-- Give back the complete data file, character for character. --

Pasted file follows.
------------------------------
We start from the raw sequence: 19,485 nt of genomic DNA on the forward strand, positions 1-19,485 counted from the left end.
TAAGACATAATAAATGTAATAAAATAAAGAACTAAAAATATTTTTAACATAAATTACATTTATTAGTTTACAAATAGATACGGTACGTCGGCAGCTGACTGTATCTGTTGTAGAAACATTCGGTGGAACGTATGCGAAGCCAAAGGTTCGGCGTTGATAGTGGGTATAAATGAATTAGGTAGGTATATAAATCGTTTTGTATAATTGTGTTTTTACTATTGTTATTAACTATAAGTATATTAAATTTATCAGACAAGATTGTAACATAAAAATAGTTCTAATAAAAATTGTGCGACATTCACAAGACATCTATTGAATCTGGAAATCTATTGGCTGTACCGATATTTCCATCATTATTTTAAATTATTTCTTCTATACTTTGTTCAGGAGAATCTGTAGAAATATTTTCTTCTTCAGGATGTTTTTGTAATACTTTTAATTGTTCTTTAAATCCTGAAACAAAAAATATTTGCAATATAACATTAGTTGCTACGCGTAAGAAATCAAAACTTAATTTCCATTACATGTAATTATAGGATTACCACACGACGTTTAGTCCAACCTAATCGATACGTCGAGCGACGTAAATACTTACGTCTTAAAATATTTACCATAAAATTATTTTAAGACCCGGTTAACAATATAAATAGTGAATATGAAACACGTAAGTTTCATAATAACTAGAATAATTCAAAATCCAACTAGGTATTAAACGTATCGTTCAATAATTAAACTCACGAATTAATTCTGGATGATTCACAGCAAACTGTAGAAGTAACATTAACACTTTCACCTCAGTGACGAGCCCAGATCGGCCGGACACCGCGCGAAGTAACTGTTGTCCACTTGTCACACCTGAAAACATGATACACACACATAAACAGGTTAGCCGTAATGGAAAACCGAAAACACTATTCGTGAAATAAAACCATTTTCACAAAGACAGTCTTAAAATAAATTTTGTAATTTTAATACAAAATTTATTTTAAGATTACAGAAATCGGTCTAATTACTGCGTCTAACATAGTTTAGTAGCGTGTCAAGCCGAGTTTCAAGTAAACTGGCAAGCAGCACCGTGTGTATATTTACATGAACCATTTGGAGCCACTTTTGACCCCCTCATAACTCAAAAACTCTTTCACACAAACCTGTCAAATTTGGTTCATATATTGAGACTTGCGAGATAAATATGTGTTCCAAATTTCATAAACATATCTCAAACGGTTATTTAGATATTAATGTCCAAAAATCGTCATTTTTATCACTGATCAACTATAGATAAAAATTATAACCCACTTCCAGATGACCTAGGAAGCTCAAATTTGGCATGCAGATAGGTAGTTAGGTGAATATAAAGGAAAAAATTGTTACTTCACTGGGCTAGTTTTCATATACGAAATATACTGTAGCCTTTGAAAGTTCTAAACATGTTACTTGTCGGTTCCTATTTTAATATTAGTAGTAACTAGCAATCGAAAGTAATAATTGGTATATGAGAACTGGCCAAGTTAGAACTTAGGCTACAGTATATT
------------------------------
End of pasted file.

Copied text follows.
We start from the raw sequence: 19,485 nt of genomic DNA on the forward strand, positions 1-19,485 counted from the left end.
TAAGACATAATAAATGTAATAAAATAAAGAACTAAAAATATTTTTAACATAAATTACATTTATTAGTTTACAAATAGATACGGTACGTCGGCAGCTGACTGTATCTGTTGTAGAAACATTCGGTGGAACGTATGCGAAGCCAAAGGTTCGGCGTTGATAGTGGGTATAAATGAATTAGGTAGGTATATAAATCGTTTTGTATAATTGTGTTTTTACTATTGTTATTAACTATAAGTATATTAAATTTATCAGACAAGATTGTAACATAAAAATAGTTCTAATAAAAATTGTGCGACATTCACAAGACATCTATTGAATCTGGAAATCTATTGGCTGTACCGATATTTCCATCATTATTTTAAATTATTTCTTCTATACTTTGTTCAGGAGAATCTGTAGAAATATTTTCTTCTTCAGGATGTTTTTGTAATACTTTTAATTGTTCTTTAAATCCTGAAACAAAAAATATTTGCAATATAACATTAGTTGCTACGCGTAAGAAATCAAAACTTAATTTCCATTACATGTAATTATAGGATTACCACACGACGTTTAGTCCAACCTAATCGATACGTCGAGCGACGTAAATACTTACGTCTTAAAATATTTACCATAAAATTATTTTAAGACCCGGTTAACAATATAAATAGTGAATATGAAACACGTAAGTTTCATAATAACTAGAATAATTCAAAATCCAACTAGGTATTAAACGTATCGTTCAATAATTAAACTCACGAATTAATTCTGGATGATTCACAGCAAACTGTAGAAGTAACATTAACACTTTCACCTCAGTGACGAGCCCAGATCGGCCGGACACCGCGCGAAGTAACTGTTGTCCACTTGTCACACCTGAAAACATGATACACACACATAAACAGGTTAGCCGTAATGGAAAACCGAAAACACTATTCGTGAAATAAAACCATTTTCACAAAGACAGTCTTAAAATAAATTTTGTAATTTTAATACAAAATTTATTTTAAGATTACAGAAATCGGTCTAATTACTGCGTCTAACATAGTTTAGTAGCGTGTCAAGCCGAGTTTCAAGTAAACTGGCAAGCAGCACCGTGTGTATATTTACATGAACCATTTGGAGCCACTTTTGACCCCCTCATAACTCAAAAACTCTTTCACACAAACCTGTCAAATTTGGTTCATATATTGAGACTTGCGAGATAAATATGTGTTCCAAATTTCATAAACATATCTCAAACGGTTATTTAGATATTAATGTCCAAAAATCGTCATTTTTATCACTGATCAACTATAGATAAAAATTATAACCCACTTCCAGATGACCTAGGAAGCTCAAATTTGGCATGCAGATAGGTAGTTAGGTGAATATAAAGGAAAAAATTGTTACTTCACTGGGCTAGTTTTCATATACGAAATATACTGTAGCCTTTGAAAGTTCTAAACATGTTACTTGTCGGTTCCTATTTTAATATTAGTAGTAACTAGCAATCGAAAGTAATAATTGGTATATGAGAACTGGCCAAGTTAGAACTTAGGCTACAGTATATT